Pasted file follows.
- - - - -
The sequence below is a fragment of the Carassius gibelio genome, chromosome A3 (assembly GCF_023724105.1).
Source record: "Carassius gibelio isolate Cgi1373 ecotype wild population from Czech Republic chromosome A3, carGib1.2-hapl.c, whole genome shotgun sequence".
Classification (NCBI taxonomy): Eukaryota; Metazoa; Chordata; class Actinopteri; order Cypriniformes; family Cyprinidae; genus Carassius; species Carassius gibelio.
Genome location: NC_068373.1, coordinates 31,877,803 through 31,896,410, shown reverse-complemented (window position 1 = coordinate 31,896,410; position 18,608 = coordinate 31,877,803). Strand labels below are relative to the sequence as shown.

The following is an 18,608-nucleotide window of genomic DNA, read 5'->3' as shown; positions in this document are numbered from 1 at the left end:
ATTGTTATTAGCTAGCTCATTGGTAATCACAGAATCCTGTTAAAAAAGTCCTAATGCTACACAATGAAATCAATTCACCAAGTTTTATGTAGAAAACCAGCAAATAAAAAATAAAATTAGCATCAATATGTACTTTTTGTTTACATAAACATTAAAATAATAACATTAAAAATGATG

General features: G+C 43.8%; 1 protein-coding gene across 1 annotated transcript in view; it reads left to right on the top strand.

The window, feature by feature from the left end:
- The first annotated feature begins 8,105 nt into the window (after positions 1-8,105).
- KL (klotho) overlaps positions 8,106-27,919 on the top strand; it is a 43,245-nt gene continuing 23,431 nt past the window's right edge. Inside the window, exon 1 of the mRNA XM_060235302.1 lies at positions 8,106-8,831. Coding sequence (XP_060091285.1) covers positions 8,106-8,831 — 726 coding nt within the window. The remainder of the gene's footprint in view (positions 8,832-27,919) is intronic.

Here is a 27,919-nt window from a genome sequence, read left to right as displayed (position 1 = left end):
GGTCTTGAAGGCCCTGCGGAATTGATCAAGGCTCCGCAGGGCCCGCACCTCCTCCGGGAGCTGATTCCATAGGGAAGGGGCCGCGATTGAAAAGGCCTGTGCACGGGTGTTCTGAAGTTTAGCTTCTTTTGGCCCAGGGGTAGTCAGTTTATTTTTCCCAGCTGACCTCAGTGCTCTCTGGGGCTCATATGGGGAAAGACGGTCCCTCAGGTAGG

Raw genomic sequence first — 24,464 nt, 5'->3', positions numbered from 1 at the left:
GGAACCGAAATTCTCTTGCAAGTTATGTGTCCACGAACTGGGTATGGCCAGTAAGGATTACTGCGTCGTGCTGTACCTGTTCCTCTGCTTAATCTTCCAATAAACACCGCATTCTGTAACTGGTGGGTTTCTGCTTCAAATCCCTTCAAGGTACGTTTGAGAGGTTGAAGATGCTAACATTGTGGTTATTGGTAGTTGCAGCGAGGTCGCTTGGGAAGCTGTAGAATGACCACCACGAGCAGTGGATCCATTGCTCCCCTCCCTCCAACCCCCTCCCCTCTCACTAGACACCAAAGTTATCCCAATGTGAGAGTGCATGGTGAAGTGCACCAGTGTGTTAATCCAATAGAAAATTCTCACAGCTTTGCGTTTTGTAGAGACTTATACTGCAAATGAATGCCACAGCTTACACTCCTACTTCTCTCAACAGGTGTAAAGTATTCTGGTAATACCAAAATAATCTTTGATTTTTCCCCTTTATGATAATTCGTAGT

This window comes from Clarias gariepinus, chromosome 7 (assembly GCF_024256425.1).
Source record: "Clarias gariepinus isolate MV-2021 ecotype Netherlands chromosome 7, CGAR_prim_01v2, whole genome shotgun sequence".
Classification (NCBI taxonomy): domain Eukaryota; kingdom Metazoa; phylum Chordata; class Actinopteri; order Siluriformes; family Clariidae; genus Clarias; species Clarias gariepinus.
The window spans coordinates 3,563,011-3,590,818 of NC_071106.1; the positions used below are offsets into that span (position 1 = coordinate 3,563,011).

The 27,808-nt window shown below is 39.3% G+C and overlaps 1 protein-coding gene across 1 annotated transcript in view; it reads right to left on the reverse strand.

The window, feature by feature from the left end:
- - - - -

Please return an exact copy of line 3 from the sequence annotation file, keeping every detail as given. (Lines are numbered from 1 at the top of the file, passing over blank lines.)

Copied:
Classification (NCBI taxonomy): Eukaryota; Metazoa; Chordata; class Actinopteri; order Cypriniformes; family Cyprinidae; genus Carassius; species Carassius gibelio.